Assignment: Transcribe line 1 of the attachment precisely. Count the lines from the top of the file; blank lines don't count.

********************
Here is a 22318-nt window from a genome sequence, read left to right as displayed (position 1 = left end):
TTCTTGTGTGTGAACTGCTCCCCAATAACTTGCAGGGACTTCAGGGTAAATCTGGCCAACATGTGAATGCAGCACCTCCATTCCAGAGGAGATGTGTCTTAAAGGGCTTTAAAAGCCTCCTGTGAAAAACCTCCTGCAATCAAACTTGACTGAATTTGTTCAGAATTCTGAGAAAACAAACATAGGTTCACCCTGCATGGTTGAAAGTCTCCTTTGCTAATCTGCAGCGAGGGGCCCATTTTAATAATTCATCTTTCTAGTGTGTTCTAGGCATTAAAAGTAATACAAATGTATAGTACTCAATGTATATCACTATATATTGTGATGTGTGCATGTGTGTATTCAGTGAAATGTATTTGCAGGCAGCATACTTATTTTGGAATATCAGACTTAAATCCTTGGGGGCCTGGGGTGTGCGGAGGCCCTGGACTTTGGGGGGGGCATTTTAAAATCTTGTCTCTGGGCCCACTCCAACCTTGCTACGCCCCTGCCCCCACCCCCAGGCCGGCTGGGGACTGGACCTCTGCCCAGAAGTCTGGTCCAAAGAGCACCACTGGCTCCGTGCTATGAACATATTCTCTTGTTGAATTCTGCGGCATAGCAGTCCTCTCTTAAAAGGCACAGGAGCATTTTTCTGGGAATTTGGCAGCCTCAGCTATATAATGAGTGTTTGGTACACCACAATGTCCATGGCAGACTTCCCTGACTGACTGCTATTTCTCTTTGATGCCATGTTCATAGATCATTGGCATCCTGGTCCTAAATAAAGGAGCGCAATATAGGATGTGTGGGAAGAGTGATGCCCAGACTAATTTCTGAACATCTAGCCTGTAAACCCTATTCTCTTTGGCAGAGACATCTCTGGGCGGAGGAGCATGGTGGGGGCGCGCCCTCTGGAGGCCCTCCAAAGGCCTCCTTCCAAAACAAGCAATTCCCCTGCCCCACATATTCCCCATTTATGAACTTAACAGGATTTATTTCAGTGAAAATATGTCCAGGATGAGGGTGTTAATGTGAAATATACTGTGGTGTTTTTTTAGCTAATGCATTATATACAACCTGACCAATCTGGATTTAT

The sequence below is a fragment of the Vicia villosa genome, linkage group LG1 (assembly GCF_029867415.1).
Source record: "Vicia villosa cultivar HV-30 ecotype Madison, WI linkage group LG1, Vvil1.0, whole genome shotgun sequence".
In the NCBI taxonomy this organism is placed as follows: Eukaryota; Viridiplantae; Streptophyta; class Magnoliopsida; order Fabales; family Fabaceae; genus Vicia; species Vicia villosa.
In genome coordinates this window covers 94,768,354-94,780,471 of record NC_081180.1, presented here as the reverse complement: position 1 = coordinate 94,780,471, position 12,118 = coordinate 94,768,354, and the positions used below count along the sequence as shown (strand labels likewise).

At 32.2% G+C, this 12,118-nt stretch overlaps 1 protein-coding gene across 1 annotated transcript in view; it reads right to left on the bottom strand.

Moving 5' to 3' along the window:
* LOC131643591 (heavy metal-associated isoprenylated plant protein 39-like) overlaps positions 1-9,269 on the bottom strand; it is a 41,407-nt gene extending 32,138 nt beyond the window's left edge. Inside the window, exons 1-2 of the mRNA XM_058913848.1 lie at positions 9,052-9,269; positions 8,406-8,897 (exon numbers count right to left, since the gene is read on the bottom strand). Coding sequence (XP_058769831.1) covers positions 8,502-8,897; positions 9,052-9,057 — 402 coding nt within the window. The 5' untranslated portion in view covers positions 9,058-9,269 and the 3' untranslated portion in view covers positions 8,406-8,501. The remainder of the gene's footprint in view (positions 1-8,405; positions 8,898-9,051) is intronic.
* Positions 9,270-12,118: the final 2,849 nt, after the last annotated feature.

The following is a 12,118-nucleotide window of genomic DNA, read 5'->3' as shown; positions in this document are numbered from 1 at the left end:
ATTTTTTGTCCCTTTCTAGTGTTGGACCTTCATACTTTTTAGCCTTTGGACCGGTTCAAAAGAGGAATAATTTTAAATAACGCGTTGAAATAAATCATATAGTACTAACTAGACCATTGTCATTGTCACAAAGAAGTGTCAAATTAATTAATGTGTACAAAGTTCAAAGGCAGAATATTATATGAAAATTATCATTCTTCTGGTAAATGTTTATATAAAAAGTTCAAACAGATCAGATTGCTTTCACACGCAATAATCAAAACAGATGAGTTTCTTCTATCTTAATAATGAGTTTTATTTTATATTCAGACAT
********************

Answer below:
Here is a 22318-nt window from a genome sequence, read left to right as displayed (position 1 = left end):